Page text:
In Dalip Singh Versus State of Uttar Pradesh and others [(2010) 2 Supreme Court Cases 114], the Apex Court seriously criticized the making of false statement on oath and the attempt of a litigant in misleading the Court.

It is settled law that one should approach the court with clean heart and clean mind to get a relief and one who does not come with clean heart and clean mind, dis-entitles himself from getting any relief from the Court. From what has been mentioned above, it is clear that the petitioner has filed this writ petition with oblique motives and has not presented the correct facts just to gain undue advantage. Such type of practice should always be discouraged and is highly deprecated. They belong to the category of persons who not only attempt, but succeed in polluting the course of justice.

In Ram Preeti Yadav Vs. U.P. Board of High School and Intermediate Education and others, 2003 (Suppl.) 3 SCR 352, it was reiterated after referring to various earlier decisions of the Apex Court that fraud, misrepresentation and concealment of material fact vitiates all solemn acts.

In State of Andhra Pradesh another Vs. T. Suryachandra Rao, AIR 2005 SC 3110, the Apex Court after referring to various earlier decisions held that suppression of a material document would also amount to a fraud on the Court. The same view has been reiterated in Bhaurao Dagdu Paralkar Vs. State of Maharashtra others, AIR 2005 SC 3330.

In R. Vishwanatha Pillai Vs. State of Kerala others, JT 2004(1) SC 88 the Apex Court observed that a person, who seeks equity, must act in a fair and equitable manner.

In Rajabhai Abdul Rehman Munshi Vs. Vasudev Dhanjibhai Mody, AIR 1964 SC 345, it was held that “if there appears on the part of a person, who has approached the Court, any attempt to overreach or mislead the Court by false or untrue statements or by withholding true information which would have a bearing on the question of exercise of the discretion, the Court would be justified in refusing to exercise the discretion or if the discretion has been exercised in revoking the leave to appeal granted even at the time of hearing of the appeal”. The same view was reiterated and followed in Vijay Syal another Vs. State of Punjab others (2003) 9 SCC 401.

In addition to abovesaid facts, the aforesaid concealment is also amounts to make fraud on the court, so in view of the above said facts, Hon’ble Apex Court in Andhra Pradesh State Financial Corporation Vs. M/S GAR Re-Rolling Mills Anr,., AIR 1994 SC 2151; and State of Maharashtra Ors. Vs. Prabhu, (1994) 2 SCC 481, has observed that a writ court, while exercising its equitable jurisdiction, should not act as to prevent perpetration of a legal fraud as the Courts are obliged to do justice by promotion of good faith. Equity is, also, known to prevent the law from the crafty evasionss and subletties invented to evade law.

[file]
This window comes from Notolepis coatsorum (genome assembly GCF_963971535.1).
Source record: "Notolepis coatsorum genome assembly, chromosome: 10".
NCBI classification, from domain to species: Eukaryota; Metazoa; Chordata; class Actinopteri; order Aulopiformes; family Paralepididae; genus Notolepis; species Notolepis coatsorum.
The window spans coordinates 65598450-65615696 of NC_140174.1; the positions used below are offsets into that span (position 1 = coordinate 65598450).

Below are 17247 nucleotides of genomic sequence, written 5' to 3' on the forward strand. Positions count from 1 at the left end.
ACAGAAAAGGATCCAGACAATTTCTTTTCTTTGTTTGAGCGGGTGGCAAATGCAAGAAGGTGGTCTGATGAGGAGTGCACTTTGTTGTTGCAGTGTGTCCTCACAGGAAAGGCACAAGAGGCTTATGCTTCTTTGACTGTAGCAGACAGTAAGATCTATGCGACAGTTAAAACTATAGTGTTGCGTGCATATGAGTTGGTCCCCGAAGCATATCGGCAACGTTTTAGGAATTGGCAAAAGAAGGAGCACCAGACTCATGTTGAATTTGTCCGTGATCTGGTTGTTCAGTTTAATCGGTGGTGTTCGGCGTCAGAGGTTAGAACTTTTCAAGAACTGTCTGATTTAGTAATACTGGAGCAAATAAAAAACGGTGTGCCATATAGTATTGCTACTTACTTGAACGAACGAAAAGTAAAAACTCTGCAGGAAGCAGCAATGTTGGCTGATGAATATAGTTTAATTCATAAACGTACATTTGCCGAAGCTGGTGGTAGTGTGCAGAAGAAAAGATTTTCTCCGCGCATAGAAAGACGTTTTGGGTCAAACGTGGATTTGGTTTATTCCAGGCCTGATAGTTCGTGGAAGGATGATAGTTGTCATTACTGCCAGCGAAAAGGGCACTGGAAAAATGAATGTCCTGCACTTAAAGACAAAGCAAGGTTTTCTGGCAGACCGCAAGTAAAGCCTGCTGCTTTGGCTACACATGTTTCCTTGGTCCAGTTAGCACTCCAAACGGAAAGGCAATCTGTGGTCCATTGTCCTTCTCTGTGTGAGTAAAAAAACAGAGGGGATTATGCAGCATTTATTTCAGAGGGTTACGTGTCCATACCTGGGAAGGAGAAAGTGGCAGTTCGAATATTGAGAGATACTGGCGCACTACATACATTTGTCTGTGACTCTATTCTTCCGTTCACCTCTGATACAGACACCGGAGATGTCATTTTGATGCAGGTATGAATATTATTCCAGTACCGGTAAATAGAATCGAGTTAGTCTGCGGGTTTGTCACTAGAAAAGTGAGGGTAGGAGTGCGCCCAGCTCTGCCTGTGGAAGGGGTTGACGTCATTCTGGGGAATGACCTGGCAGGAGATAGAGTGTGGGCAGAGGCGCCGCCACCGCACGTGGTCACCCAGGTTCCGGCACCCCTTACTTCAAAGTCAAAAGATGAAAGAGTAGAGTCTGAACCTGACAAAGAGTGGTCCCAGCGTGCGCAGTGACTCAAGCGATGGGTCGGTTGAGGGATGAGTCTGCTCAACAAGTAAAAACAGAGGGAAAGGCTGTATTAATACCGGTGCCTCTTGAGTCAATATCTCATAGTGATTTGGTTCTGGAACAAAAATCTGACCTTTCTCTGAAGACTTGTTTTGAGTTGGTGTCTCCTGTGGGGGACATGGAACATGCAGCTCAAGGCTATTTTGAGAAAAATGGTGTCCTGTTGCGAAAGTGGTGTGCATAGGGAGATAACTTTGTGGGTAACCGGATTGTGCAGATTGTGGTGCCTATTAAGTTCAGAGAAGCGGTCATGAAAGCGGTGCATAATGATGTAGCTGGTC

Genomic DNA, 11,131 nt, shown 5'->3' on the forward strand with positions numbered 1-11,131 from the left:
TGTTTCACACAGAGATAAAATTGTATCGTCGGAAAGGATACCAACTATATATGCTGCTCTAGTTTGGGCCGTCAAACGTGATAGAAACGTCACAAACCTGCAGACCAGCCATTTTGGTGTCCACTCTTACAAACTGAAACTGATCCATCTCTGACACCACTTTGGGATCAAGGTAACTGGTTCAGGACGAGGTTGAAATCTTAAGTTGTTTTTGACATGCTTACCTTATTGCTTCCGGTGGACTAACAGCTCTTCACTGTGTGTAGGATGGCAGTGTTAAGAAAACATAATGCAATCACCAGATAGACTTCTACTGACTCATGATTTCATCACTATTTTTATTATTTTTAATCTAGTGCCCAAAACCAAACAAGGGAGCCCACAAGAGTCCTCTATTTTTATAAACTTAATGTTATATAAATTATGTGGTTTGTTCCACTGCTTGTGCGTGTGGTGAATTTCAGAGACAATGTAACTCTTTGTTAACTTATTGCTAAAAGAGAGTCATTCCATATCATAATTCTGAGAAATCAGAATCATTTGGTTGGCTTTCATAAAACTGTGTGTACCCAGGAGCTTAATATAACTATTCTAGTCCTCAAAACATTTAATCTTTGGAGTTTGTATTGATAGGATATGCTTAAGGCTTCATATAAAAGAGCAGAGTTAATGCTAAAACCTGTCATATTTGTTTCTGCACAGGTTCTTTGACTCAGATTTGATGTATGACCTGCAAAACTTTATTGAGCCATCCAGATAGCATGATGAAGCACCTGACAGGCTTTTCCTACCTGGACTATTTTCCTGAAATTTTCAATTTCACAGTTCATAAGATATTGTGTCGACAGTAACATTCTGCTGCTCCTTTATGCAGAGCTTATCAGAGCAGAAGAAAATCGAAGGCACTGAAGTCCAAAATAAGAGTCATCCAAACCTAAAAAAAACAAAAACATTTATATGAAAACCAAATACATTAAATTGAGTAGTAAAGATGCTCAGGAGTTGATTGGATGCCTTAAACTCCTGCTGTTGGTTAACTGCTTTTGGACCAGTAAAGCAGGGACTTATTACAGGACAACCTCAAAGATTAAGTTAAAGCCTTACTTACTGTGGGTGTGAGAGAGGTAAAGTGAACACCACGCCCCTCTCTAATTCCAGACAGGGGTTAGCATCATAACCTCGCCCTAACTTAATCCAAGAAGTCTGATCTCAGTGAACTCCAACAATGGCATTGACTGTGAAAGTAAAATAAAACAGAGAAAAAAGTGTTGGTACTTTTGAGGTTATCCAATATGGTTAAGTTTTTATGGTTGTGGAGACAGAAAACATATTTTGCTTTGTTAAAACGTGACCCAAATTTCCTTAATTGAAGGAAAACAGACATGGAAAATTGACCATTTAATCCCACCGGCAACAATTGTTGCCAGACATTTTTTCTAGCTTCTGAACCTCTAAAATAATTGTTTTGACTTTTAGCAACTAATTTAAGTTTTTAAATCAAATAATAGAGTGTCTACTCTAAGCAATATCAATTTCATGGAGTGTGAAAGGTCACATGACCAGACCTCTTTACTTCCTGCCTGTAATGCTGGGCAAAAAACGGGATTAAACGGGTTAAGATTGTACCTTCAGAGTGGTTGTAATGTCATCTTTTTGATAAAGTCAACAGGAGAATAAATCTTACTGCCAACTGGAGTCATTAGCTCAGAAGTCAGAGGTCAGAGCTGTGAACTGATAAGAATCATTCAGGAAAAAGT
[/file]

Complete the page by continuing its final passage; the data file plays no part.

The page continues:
Hon’ble Apex Court in Smt. Shrisht Dhawan Vs. Shaw Brothers, AIR 1992 SC 1555, has held as under:-

“Fraud and collusion vitiate even the most solemn proceedings in any civilised system of jurisprudence. It is a concept descriptive of human conduct.”

In United India Insurance Co.Ltd. Vs. Rajendra Singh Ors., (2000) 3 SCC 581, the Apex Court observed that “Fraud and justice never dwell together” (fraus et jus nunquam cohabitant) and it is a pristine maxim which has never lost its temper over all these centuries.

The ratio laid down by the Supreme Court in various cases is that dishonesty should not be permitted to bear the fruit and benefit to the persons who played fraud or made misrepresentation and in such circumstances the Court should not perpetuate the fraud by entertaining the petitioners on their behalf.

In Union of India Ors. Vs. M.Bhaskaran, 1995 Suppl. (4) SCC 100, the Apex Court, after placing reliance upon and approving its earlier judgment in District Collector Chairman, Vizianagaram Social Welfare Residential School Society. Vizianagaram Anr. Vs. M. Tripura Sundari Devi, (1990) 3 SCC 655, observed as under:-

“If by committing fraud any employment is obtained, the same cannot be permitted to be countenanced by a Court of Law as the employment secured by fraud renders it voidable at the option of the employer.”

Similar view has been reiterated by the Apex Court in the case of S. Pratap Signh Vs. State of Punjab, AIR 1964 SC 72;. Ram Chandra Singh Vs. Savitri Devi Ors., (2003) 8 SCC 319; and Vice Chairman, Kendriya Vidyalaya Sangathan Anr. Vs. Girdharilal Yadav, (2004) 6 SCC 325.

Thus “Fraud” as is well known vitiates every solemn act. Fraud and justice never dwell together. Fraud is a conduct either by letter or words, which includes the other person or authority to take a definite determinative stand as a response to the conduct of the former either by words or letter. It is also well settled that misrepresentation itself amounts to fraud.””

In view of the abovesaid facts, we are of the considered opinion that present writ petition filed by the petitioner is not maintainable and liable to be dismissed.

For the foregoing reasons, the writ petition lacks merit and is dismissed.

(Chandra Dhari Singh, J.) (Anil Kumar, J.)

Order Date :- 6.3.2020/Ravi/